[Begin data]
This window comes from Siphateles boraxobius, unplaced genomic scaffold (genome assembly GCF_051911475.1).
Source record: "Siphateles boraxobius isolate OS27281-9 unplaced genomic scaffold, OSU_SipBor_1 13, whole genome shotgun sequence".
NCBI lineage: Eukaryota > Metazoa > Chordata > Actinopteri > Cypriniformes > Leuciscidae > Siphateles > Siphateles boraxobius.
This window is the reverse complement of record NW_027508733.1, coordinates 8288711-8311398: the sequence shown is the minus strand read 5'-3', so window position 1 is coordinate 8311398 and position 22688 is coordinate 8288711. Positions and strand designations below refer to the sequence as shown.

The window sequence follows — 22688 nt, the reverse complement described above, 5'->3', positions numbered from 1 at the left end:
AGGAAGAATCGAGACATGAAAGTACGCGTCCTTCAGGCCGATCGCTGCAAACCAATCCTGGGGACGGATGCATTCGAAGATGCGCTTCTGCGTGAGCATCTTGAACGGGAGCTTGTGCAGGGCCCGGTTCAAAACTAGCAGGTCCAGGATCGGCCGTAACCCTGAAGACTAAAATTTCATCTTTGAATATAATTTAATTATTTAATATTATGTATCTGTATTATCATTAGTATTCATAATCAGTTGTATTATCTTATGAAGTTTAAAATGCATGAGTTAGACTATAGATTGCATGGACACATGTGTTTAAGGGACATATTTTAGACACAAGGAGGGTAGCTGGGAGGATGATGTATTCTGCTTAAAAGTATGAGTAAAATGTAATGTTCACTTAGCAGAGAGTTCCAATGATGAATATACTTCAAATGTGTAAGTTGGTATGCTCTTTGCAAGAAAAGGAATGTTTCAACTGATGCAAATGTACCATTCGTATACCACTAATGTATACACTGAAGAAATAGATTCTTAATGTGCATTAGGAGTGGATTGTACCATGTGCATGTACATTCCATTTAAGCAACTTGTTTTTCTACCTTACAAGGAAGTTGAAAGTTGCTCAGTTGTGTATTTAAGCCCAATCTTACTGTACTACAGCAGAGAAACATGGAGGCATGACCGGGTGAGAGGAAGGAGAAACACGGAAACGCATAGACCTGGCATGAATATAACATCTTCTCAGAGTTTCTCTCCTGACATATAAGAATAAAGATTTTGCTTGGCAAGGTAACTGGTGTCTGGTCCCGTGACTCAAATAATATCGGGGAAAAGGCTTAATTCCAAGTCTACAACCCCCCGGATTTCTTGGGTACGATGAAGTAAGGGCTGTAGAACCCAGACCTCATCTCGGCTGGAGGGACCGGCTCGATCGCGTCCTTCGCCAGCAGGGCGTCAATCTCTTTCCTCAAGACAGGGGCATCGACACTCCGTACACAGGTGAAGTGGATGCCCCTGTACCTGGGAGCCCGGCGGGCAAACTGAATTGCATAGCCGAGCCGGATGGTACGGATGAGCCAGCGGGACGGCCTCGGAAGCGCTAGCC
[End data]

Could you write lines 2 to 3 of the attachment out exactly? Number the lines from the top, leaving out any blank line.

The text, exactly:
Source record: "Siphateles boraxobius isolate OS27281-9 unplaced genomic scaffold, OSU_SipBor_1 13, whole genome shotgun sequence".
NCBI lineage: Eukaryota > Metazoa > Chordata > Actinopteri > Cypriniformes > Leuciscidae > Siphateles > Siphateles boraxobius.